September 22, 2015 - Merri Golightly
EDITOR'S NOTE: This is the next feature in a regular series honoring women who have overcome emotional and physical obstacles and still come back fighting.
Tanya Hermansen came into this world weighing just two pounds. She and her twin sister were born prematurely in the fifth month of pregnancy to a single mother; their father left home when he found out about the pregnancy. Tonya has faced adversity from day one.
Her mother remarried a few years later and Tanya and her sister were adopted by the husband. About four years into the marriage, her mother began a pattern of infidelity and addiction that would lead to the dissolution of that marriage and a string of unstable and short-lived relationships. “I walked in on her cheating on my father and told her,’you have to tell Dad or I will.’”
“More than anything I was her parent...that role of me taking care of her at a young age was probably established when my dad left.” By the time she was 10, Tanya and her family had moved 42 times, sometimes right across town and sometimes across a state. Bartending jobs helped pay the bills. They also provide opportunities for Tanya’s mother to meet men and enter many abusive relationships. “She was always looking for a quick fix and never really found it.” Many of the moves were a last resort out of those volatile relationships.
Eventually Tanya and her sister were forced to leave home or be put in foster care. They went to live with their half-sister, who they mostly knew through letters. “We never realized how dysfunctional it was.”
This move took them to Thatcher, Arizona. Tanya found faith and new friends. Friends she could look up to. “It was more than that they just seemed different, happier… it was the choices they were making. But I didn’t want to just join another church, I wanted to do it for me and I wanted to be very committed in it, it took me a while.”
Tanya joined the LDS church and later moved to Virginia right out of high school. She worked as a nanny and met her husband through church. “He immediately knew, he called me and said ‘I think there’s more here. But I was only 18!’” It took Tanya a little longer to warm up to the idea of a serious relationship, but they married within a year. Hermansen’s mother was married about a dozen times, or at least Tanya stopped counting around then. Eighteen years into her marriage, Tanya can reflect on the contrast between her mother’s choices and her own. “I think from a very young age I knew I didn’t want that, I would tell my mom that she wouldn’t find joy in those things.”
In the midst of her new life with increased stability--she'd escaped the hazards or her mother’s habits and avoided addiction-- Tonya was struggling deeply and personally. Taking care of three small children and eventually reached a breaking point. She and her husband moved their family to Arizona for a fresh start, but it was her diagnosis of bipolar disorder that marked a true turning point. She met with her new bishop there because she had reached a breaking point. “I told him I can’t do this anymore. I proceeded to tell him I can’t not give into the voices in my head… lucky for us he was a counselor by trade.” He referred Tanya to a counselor where she was finally given an accurate diagnosis. Together with her husband, who left work and stayed home with her for two years, she began to recover and receive treatment. “We ended up losing the house… but in the process I got healthy and we looked around and realized everything that meant something to us was what we still had--our family.”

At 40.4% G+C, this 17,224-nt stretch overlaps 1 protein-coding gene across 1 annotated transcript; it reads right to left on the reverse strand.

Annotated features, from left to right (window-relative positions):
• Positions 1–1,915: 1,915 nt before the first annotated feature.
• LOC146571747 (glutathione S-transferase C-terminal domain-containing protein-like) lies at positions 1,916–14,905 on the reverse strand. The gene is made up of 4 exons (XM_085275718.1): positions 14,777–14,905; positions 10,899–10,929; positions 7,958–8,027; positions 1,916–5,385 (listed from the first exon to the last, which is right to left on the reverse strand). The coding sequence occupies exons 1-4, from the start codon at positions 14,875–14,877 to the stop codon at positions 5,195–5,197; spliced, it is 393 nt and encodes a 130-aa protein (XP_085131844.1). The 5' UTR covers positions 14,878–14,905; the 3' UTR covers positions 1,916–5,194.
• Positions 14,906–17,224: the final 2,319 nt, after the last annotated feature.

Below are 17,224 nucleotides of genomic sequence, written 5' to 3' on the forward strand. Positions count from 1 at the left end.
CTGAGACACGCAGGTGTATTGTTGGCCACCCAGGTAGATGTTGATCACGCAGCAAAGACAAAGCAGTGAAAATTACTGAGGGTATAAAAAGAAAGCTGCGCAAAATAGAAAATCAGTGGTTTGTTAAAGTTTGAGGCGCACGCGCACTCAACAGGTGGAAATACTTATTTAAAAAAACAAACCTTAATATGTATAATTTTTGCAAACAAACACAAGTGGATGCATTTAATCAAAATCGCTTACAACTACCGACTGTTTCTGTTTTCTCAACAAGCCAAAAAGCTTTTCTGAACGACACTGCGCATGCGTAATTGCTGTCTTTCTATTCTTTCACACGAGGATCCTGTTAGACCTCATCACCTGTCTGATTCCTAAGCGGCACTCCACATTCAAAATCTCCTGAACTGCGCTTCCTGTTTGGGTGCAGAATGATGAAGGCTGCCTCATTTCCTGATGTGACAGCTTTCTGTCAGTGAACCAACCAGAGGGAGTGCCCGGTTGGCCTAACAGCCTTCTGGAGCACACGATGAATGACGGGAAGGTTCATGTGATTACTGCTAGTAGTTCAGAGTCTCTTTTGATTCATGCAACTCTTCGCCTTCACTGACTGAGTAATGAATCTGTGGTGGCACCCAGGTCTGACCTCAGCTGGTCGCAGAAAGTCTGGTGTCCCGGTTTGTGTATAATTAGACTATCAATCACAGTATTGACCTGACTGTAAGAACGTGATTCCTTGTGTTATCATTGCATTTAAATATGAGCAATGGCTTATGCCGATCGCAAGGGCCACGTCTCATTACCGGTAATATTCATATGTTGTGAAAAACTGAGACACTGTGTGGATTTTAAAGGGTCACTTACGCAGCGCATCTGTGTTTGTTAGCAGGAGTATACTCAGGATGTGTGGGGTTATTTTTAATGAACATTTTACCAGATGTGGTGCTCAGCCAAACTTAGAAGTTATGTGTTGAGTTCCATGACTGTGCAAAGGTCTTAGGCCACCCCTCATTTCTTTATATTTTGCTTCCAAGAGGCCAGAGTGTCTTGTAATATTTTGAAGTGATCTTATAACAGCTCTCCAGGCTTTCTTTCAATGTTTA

“I’m not embarrassed of it, I’m not ashamed of it. I want people to realize that the stigma is ridiculous. Some of the behaviors can be embarrassing, but still It’s nothing that we chose.”
She found a treatment that “I can say that luckily it was the right treatment for me, I’m now symptom-free.” Nine years later with seven kids (three of them adopted) she has maintained the treatment and even feels some survivor’s guilt. “I just want people to have hope and to keep searching for things that work for them. ”
How does Hermansen see her trials impact her life? She never views herself as a victim, never lets others or situations control how she sees herself. When a trial comes along she does what she can to identify the root problem and then pushes forward. “I just always say, ‘okay, I know what it is now what can we do about it. I don’t think there’s any one answer for everyone. You just do what you’ve got to do and keep going.”
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